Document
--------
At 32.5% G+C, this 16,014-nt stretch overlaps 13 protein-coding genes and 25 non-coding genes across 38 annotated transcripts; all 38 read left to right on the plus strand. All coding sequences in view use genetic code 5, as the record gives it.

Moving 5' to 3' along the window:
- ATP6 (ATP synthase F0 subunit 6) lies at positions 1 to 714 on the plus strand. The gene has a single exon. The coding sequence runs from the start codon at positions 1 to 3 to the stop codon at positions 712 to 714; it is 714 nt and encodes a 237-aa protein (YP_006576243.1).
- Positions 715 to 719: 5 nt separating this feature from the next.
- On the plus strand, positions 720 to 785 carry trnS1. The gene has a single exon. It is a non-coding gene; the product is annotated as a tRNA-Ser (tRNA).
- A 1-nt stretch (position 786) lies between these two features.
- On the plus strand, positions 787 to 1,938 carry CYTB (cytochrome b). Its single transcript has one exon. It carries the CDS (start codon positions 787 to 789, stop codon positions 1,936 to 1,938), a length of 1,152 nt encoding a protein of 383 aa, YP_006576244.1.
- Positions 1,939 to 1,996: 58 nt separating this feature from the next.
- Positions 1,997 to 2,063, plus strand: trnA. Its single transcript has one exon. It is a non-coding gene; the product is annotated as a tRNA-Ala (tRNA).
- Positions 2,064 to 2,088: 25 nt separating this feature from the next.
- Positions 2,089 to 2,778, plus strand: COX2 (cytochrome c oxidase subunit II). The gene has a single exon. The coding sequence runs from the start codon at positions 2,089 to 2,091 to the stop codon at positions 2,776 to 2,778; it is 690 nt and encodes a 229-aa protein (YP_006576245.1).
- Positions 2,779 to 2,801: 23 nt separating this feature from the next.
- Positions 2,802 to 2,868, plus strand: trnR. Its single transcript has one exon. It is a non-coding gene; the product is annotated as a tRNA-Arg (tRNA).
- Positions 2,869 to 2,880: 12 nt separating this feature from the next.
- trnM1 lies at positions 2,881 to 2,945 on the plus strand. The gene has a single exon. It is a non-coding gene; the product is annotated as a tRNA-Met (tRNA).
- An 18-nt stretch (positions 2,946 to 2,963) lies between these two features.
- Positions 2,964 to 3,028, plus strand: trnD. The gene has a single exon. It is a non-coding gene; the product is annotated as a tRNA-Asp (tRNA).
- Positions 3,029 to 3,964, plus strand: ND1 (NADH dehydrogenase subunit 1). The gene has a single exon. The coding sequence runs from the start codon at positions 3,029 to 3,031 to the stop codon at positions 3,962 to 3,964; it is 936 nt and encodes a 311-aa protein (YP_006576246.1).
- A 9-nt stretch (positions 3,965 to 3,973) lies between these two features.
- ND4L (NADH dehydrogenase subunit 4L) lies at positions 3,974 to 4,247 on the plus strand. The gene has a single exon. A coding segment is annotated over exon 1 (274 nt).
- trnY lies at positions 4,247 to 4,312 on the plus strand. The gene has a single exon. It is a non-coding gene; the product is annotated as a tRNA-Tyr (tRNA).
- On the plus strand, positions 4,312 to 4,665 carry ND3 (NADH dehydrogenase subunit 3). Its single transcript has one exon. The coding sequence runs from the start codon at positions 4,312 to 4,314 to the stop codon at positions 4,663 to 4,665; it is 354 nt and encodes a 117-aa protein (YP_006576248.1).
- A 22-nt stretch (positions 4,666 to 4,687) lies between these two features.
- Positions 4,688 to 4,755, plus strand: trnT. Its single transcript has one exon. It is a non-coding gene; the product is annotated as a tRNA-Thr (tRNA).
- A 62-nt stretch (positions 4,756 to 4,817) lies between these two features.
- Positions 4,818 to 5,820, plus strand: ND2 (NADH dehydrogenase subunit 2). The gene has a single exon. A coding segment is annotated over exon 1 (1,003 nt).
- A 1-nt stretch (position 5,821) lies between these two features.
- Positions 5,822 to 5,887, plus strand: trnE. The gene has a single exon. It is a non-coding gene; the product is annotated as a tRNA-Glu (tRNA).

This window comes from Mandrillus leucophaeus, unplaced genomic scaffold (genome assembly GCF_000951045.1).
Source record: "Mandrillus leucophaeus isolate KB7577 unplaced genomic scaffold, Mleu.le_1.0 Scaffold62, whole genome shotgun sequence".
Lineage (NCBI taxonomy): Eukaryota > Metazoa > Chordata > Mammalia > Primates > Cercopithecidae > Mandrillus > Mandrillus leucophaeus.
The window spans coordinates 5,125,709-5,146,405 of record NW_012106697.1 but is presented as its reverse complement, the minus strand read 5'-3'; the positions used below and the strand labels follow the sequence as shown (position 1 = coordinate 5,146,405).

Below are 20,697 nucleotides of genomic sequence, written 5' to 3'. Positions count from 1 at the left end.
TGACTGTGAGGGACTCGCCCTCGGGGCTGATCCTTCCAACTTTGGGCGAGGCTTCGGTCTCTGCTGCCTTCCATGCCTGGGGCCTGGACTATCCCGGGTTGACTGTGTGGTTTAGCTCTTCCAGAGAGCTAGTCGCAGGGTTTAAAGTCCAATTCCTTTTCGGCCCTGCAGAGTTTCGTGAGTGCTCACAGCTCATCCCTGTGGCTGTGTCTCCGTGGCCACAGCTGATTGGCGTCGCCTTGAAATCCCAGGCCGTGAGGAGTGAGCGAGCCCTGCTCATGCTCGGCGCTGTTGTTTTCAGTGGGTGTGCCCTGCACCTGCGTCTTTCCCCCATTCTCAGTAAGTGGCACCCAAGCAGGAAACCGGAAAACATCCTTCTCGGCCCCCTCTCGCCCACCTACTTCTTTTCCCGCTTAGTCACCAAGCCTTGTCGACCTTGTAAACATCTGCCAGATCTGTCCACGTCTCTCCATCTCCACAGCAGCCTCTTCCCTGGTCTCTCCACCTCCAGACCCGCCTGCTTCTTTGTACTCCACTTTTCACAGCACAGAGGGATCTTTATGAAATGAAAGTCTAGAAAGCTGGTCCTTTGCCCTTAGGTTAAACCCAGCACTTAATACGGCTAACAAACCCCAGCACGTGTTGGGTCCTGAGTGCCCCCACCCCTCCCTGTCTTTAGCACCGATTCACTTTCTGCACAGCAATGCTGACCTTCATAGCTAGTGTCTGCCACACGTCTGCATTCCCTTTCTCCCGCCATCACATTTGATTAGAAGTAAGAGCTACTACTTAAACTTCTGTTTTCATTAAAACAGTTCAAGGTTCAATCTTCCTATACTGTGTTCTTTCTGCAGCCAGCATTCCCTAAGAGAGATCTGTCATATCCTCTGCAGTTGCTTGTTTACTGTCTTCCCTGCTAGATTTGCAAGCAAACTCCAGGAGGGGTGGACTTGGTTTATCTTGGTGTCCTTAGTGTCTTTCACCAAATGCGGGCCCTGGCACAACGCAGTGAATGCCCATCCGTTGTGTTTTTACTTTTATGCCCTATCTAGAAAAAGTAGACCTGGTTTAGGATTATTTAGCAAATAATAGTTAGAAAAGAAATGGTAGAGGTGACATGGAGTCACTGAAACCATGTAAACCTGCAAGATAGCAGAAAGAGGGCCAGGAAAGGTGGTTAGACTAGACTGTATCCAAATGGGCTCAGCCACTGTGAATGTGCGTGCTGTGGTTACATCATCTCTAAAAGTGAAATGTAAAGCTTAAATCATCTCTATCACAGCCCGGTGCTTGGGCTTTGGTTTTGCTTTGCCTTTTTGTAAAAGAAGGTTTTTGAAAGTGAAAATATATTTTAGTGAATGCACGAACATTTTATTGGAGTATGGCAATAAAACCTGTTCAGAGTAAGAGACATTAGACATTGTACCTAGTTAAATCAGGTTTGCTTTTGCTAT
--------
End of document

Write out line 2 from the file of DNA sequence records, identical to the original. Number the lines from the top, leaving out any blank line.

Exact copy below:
Moving 5' to 3' along the window: